Transfer pricing adjustments

The hindered accessibility of the financial data published in databases gathering financial data affects also transfer pricing adjustments. Pursuant to Art. 11e p. 1 of the CIT Act, to make transfer pricing adjustments, the price must constitute a market price already in the course of the year. In some cases it may turn out that making adjustments will be impossible before the benchmarking update. What is more, the financial data of entities operating on the market are available after a considerable delay, taking into account the date of submitting the  CIT-8 return indicating the transfer pricing adjustments made in relation to the tax year to which the return pertains. If the transfer pricing adjustment is made after the deadline for submitting the return, there will be a need for an amendment. This fact impacts also the statement of the preparation of the transfer pricing documentation in which the members of the management board confirm that the transfer pricing in transactions with affiliates comply with the arm’s length principle. Any adjustments made afterwards  may expose the members of the management board to fiscal penal sanctions.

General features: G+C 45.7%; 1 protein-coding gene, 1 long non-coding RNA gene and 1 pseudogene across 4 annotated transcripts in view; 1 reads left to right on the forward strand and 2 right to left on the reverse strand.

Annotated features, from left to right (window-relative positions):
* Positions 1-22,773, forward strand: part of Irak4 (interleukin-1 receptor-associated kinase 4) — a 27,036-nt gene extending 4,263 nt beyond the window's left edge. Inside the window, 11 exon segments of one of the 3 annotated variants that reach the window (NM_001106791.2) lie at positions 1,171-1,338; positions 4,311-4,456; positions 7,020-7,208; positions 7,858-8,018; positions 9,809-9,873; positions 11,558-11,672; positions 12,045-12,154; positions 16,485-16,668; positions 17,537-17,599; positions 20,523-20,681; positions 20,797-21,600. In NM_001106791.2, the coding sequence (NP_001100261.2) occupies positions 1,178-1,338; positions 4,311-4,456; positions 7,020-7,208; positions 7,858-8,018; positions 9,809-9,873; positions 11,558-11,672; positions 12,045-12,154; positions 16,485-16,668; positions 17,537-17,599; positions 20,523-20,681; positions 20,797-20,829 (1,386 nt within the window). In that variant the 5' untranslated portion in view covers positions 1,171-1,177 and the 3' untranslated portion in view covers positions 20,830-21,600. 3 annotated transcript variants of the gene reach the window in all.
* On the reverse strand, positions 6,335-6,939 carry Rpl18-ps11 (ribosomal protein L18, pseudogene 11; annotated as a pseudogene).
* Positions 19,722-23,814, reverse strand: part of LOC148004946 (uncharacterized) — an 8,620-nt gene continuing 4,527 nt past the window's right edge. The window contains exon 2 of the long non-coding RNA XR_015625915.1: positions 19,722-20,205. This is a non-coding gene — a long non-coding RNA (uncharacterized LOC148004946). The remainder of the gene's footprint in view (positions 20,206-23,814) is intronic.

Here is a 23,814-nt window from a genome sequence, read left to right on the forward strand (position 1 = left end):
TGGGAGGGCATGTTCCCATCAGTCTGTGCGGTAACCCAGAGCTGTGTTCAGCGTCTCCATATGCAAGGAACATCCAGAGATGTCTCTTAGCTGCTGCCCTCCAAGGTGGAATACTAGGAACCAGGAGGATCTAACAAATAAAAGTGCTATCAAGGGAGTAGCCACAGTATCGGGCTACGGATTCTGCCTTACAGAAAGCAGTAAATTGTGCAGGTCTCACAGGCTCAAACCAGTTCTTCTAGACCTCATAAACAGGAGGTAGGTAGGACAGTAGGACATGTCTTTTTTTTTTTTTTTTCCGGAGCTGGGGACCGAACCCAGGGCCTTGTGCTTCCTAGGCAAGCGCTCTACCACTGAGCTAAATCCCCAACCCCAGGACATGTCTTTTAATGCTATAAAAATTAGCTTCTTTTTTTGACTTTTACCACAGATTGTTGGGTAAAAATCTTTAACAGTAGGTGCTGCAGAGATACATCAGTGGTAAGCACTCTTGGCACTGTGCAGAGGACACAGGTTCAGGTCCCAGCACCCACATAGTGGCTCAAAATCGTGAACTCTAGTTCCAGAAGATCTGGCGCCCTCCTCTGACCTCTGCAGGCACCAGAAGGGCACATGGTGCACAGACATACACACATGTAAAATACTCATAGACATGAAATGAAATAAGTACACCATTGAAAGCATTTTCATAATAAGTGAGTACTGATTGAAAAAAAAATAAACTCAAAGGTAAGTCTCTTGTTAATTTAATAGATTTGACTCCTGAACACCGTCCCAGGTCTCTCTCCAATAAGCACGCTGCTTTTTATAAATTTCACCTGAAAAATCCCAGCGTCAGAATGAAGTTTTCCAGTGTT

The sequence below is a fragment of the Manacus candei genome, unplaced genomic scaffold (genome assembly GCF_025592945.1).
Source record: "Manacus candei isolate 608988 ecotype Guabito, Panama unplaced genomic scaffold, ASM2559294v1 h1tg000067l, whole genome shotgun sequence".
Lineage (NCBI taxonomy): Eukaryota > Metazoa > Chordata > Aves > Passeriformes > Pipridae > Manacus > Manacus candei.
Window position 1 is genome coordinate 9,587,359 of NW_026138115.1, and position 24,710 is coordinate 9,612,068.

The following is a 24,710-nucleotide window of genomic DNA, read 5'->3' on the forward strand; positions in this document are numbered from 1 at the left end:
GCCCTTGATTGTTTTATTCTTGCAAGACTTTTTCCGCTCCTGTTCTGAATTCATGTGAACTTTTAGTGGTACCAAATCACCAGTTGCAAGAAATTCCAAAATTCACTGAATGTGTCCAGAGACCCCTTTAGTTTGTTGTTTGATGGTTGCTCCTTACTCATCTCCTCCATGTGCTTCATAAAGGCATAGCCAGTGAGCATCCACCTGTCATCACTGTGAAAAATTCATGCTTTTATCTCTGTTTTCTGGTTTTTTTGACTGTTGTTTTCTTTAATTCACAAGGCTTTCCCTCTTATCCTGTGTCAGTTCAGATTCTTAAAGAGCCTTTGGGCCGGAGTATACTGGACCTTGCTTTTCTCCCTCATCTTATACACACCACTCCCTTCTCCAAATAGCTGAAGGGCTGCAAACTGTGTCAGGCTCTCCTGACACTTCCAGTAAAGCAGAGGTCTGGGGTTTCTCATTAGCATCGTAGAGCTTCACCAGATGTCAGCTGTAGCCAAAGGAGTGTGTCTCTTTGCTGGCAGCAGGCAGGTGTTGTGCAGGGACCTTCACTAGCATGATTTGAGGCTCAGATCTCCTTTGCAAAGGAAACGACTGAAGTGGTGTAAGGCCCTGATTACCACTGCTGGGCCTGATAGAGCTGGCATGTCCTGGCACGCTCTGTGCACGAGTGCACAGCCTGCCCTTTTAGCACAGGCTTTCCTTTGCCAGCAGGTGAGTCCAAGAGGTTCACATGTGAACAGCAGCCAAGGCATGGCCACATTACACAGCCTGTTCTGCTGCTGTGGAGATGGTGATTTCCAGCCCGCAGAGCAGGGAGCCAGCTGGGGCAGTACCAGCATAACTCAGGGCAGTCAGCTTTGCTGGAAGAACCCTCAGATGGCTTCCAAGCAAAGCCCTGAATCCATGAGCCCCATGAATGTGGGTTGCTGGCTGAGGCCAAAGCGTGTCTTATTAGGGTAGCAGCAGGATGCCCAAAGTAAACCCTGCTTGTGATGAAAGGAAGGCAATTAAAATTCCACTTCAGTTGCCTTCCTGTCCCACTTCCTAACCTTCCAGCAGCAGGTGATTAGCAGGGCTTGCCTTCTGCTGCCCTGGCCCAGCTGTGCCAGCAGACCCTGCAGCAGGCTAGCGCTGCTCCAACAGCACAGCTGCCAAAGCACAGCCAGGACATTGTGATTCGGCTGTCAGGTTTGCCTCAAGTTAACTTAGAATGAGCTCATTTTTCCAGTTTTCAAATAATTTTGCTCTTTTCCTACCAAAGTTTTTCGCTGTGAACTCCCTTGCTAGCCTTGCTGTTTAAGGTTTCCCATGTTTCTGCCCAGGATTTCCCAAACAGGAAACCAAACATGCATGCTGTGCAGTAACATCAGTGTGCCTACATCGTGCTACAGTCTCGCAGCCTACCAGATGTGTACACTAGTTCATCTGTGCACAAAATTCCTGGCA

Tax inspections

Due to the falling state revenue, in the coming years we should expect an increased level of inspections conducted by tax authorities, particularly in terms of transfer pricing and mostly regarding transactions effected in 2020. Among those exposed to the highest risk are entities  which so far have generated profit but due to the economic crisis will incur a loss.


The COVID-19 pandemic has a negative impact on the majority of businesses, also due to the transfer pricing obligations which must be thoroughly reviewed and, if any changes need to be introduced,  properly documented. Especially that for the majority of entities the Anti-crisis shield regulations, in their current form, fail to provide for the postponement of deadlines for the submission of the statement of the preparation of the local file, TPR and attaching group transfer pricing documentation. The only exception concerns entities with a shortened tax year (the tax year began after 31 December 2018 and ended before 31 December 2019). In such case, the deadlines have been postponed until 30 September 2020.